"You are the salt of the earth. But if the salt loses its saltiness, how can it be made salty again? It is no longer good for anything, except to be thrown out and trampled by men."
In yesterday's devo, we talked about our own personal desire to love and serve the Lord, and how that will keep us focused on His game plan. Today, we'll focus on what role desire plays in others. Specifically, what do your words and actions inspire in those around you?
If we are seeking to fulfill Christ's Great Commission to go and make disciples of all nations (Matthew 28:16-20), then our actions should have specific results. We should see the hunger for God's goodness and the thirst for the things of Heaven grow and develop in those around us.
If we investigated the different relationships Christ had with sinners, we find that He always stirred within them a desire to know more and to want more. John 4:15 - "Sir, give me this water so that I won't get thirsty. . ." John 3:4 - "How can a man. . .be born again?" He set people on a quest to obtain what He offered: eternal life.
The verse above says that we should be "salty." How do we live as "salt of the earth?" I believe we become salt when everything about our lives radiates the love and grace of God. Whether it is our efforts on the court that lead our opponents to respect us, or acts of kindness toward our teammates, we should "rub off" on those around us. We should leave an impression with them, and that impression should be Christ.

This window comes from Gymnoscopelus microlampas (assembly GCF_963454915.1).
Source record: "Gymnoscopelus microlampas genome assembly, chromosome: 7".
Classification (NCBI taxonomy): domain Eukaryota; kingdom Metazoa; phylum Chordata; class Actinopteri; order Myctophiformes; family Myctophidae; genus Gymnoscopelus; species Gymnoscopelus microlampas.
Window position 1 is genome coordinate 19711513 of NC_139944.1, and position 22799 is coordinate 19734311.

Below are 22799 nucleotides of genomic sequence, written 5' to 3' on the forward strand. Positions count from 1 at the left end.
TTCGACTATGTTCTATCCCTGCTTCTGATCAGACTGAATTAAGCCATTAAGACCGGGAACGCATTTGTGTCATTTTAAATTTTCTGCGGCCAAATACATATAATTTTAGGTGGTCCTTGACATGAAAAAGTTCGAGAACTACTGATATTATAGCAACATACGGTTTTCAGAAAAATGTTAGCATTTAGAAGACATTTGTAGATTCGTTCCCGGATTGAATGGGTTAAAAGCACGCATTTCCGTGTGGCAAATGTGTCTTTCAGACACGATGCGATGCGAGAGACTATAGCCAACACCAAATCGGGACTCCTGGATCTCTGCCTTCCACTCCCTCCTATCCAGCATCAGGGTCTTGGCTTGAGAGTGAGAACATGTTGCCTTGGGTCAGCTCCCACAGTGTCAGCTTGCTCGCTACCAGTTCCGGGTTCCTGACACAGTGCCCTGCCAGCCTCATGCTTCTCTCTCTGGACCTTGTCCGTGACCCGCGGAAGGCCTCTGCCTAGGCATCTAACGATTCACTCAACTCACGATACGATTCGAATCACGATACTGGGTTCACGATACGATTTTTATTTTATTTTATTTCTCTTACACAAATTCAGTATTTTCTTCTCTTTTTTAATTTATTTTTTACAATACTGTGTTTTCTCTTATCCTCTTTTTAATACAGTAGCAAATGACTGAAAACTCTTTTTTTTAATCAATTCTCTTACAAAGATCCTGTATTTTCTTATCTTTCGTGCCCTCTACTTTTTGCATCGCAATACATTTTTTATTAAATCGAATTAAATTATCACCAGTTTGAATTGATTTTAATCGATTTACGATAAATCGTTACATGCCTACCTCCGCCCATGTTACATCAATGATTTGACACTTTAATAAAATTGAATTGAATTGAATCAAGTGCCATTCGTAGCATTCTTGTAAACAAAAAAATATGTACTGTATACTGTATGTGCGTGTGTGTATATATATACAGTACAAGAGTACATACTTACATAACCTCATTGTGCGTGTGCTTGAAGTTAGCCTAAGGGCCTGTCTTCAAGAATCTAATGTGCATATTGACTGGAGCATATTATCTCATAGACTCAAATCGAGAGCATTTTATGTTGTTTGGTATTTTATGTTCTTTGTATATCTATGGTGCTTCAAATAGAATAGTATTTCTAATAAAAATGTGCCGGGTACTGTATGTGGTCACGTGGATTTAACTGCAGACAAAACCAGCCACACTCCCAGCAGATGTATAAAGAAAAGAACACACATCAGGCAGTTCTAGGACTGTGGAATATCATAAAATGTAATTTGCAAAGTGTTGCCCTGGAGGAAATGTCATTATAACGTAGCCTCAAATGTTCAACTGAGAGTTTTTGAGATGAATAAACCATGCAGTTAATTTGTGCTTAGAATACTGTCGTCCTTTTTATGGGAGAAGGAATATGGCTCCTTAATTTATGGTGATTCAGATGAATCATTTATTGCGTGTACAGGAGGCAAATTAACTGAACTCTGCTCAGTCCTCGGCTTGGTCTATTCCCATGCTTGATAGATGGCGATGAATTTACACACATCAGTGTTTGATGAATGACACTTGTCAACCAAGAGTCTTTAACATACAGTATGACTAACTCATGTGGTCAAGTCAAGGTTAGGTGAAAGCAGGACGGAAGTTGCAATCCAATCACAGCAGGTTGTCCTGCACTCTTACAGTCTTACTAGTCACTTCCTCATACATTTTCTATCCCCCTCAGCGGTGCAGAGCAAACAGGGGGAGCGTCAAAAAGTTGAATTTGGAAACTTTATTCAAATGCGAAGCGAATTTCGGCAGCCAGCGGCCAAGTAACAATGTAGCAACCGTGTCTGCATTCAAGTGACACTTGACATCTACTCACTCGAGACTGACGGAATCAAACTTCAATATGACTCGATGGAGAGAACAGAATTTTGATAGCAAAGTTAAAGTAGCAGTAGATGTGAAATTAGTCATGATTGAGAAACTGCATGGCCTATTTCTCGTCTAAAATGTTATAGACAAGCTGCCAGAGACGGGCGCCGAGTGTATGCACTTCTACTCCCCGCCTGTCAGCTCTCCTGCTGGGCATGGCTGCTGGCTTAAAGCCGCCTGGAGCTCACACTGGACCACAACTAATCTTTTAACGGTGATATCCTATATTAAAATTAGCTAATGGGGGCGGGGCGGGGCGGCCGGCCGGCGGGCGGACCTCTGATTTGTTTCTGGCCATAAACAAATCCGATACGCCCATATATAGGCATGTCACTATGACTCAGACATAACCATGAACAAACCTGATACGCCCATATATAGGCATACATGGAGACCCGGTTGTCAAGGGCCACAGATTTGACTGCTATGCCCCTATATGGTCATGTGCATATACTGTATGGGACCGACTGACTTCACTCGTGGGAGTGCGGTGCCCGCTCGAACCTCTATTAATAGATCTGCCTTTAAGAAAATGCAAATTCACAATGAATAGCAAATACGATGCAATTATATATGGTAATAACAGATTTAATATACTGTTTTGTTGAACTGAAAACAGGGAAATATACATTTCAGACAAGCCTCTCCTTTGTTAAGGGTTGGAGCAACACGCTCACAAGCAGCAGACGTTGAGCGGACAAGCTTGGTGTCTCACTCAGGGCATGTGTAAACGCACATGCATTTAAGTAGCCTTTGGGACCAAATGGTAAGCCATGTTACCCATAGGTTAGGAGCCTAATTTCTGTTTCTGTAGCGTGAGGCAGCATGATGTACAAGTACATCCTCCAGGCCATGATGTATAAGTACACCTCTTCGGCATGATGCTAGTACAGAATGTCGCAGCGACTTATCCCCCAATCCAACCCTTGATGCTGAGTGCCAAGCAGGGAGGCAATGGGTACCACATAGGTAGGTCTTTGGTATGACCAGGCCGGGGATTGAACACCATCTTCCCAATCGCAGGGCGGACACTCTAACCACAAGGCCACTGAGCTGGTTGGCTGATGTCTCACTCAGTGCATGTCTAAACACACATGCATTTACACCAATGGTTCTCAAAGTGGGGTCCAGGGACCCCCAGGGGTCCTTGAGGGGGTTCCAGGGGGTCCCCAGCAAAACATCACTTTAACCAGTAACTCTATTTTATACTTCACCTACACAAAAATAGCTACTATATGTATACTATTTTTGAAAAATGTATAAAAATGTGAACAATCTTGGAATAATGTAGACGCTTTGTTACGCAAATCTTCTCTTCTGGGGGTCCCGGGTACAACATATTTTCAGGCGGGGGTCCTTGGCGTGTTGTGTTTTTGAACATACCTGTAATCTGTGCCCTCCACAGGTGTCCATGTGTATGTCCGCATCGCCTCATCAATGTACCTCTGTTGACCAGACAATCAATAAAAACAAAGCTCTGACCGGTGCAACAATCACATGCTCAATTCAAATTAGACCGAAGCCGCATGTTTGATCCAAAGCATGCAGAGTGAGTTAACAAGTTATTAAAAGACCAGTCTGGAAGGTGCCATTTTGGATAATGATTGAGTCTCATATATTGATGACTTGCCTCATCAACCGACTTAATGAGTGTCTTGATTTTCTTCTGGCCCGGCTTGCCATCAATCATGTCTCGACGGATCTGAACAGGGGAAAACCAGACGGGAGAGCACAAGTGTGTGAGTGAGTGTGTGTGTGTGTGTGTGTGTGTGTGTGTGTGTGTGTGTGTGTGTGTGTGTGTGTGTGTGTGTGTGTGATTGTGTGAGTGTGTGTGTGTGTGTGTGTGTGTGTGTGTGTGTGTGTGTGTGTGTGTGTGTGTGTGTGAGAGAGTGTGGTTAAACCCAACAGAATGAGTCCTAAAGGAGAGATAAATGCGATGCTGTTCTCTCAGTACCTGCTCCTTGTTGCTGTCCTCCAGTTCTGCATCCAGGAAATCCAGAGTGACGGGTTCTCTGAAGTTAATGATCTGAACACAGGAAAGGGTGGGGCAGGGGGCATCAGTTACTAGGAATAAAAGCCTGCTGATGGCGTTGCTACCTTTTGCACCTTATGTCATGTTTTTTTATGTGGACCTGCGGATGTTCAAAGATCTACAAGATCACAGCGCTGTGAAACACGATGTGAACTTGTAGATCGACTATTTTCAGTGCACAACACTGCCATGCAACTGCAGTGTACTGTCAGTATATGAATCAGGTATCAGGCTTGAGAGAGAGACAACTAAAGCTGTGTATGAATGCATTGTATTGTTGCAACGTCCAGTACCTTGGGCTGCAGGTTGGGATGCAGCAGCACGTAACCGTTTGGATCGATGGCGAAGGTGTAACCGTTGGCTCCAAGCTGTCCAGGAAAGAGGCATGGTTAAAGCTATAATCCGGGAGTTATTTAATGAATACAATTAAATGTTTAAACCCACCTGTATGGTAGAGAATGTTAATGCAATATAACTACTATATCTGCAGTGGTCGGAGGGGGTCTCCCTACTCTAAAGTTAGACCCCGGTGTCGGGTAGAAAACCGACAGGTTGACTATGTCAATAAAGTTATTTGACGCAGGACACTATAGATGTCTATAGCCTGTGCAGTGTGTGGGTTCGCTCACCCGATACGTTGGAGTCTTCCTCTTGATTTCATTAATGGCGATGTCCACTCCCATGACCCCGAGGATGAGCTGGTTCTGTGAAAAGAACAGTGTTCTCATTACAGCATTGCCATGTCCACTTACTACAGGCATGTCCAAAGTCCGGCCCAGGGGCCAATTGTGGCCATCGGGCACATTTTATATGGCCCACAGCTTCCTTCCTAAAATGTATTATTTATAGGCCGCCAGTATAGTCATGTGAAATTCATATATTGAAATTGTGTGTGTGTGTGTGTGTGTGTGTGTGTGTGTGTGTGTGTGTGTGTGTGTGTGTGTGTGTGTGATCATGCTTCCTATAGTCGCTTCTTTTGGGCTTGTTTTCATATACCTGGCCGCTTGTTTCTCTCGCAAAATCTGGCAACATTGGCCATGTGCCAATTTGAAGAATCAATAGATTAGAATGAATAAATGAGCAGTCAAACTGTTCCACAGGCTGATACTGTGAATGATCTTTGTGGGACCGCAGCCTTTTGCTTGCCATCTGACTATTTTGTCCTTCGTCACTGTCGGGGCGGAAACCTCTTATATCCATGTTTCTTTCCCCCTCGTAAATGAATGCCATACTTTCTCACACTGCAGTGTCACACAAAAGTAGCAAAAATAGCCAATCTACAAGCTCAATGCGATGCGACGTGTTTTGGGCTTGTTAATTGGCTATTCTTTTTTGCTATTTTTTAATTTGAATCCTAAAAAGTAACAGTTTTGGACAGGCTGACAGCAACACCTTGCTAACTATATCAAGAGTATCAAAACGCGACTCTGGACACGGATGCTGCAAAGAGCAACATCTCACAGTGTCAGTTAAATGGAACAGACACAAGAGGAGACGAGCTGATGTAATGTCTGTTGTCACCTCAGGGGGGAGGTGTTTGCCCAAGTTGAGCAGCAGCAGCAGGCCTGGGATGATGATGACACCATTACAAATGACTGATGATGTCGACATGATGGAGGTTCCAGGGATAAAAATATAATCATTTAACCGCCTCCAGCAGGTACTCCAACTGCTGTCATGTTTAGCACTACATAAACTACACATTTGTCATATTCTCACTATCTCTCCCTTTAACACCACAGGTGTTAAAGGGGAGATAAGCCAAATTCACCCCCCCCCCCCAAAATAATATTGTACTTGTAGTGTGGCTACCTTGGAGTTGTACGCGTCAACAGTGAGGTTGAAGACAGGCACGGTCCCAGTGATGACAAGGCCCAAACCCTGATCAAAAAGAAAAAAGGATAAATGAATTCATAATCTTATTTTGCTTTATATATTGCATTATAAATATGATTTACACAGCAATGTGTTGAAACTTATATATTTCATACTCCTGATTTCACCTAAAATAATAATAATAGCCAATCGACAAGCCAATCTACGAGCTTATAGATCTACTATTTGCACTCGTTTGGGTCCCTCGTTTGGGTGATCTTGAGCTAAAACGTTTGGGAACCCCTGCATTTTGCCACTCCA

Zach Johnson, after his victory at the Masters a week and a half ago, was asked what he carried with him that helped him maintain his lead in the final round. He said, "My faith is very important to me, and with this being Easter, I know Jesus walked with me." Johnson's victory will be remembered for a long time. What is just as wonderful is that his desire for God was evident in his speech and actions afterward. And I am sure someone, somewhere, through Johnson's actions and words, took a step further on their journey toward Christ.
1. Is your life "salty"? If not, what do you need to change?
2. What do others see in you that is different? Does it point toward Christ?
3. What would change if your efforts became sincerely focused on pleasing God? Would anyone notice a difference?